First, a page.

the news comes as the world health Organization (Who) launches an appeal. "The threat of antibiotic resistance has never been more immediate and the need for solutions more urgent," says Tedros Adhanom Ghebreyesus , director-general of Who. "Are underway a number of initiatives to reduce the resistance, but we also need the countries and the pharmaceutical industry to step up and contribute with sustainable financing and innovative new drugs". The fall in private investment and the lack of innovation in the development of new antibiotics are undermining efforts to fight the infections.
The bacteria that resist the antibiotics kill, in fact, each year 700,000 people in the world, with 33,000 in Europe, 10,000 in Italy. Numbers are destined to increase, but that, "by using the best and as early as the antibiotics most innovative , some already existing and others in the approval stage, there may be a decrease of a third," explains Matteo Bassetti, president of the Italian Society for anti-infection Therapy (Sita).
The three studies have involved a thousand people with Klebsiella pneumonia and is resistant to carbapenems, and the new antibiotics tested have had positive effects. These new molecules act by inactivating the 'poison' produced by the bacteria to 'kill' the antibiotic (that is, inhibit enzymes beta). And are not the only new therapies that are available today, but, denounce experts, find it difficult to get to patients.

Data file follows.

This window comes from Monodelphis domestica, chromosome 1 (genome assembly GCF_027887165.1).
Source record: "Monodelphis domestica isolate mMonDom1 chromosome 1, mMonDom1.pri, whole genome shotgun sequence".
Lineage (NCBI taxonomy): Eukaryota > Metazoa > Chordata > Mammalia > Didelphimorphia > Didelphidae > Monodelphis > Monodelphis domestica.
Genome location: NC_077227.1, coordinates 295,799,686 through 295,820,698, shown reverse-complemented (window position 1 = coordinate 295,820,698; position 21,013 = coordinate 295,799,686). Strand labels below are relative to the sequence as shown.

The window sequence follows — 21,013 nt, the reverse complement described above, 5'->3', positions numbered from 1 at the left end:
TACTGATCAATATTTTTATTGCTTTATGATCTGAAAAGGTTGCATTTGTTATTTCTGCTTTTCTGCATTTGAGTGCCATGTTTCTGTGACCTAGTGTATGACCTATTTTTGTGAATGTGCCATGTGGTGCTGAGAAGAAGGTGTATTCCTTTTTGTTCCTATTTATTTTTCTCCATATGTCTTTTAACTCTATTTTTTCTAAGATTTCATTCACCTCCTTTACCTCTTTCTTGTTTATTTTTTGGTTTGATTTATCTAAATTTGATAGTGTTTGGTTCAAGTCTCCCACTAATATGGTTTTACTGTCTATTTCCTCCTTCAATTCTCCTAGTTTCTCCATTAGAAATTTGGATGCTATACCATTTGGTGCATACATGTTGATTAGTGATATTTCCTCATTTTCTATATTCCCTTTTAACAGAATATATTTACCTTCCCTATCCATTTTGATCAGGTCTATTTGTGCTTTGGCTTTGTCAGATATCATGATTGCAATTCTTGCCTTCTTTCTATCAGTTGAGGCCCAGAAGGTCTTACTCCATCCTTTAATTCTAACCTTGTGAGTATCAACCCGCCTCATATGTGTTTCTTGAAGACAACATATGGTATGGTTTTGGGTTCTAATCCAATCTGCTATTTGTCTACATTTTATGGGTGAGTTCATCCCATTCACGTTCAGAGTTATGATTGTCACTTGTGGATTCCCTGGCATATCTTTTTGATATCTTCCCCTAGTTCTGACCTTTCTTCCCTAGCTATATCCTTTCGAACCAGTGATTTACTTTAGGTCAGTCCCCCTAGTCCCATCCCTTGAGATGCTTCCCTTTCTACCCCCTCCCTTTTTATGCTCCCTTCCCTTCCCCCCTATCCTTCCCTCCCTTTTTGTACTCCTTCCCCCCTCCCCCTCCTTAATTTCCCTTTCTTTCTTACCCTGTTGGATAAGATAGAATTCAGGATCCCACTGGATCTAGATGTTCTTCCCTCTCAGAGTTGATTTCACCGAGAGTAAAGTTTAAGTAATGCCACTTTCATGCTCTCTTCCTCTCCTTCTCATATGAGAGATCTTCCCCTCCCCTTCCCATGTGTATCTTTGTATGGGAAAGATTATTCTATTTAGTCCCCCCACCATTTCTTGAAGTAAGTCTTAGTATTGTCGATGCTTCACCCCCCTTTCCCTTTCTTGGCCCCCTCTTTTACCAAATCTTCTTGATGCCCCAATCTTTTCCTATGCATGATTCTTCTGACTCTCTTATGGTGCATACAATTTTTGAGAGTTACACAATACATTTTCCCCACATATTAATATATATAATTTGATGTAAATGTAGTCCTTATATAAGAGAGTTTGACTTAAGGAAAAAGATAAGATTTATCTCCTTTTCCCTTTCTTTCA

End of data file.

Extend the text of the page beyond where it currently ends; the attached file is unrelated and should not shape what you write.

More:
READ an antibiotic resistance, Italy still black jersey for infections
"Some of these have already been approved by the us Food and Drug Administration (Fda) and the European Medicines Agency (Ema), but are a barrier to use in clinical practice, for a number of reasons, including economic," explains Marin Kollef, professor of medicine at Washington University School of Medicine. Then there is a problem of poor research. This is demonstrated by the fact that "there are only 12 in the world, the new molecules in advanced stage of clinical development in antibiotics therapy, compared with over 700 in oncology," continues Bassetti, professor of Infectious Diseases at the University of Genoa. The paradox, he concludes, "is that the progress in surgery, trapiantologia and oncology, today allow you to save many more lives, lives that, however, we risk losing because of hospital infections from germ-resistant".
READ the Superbugs: hospital infections driving the spread of antibiotic resistance in Europe
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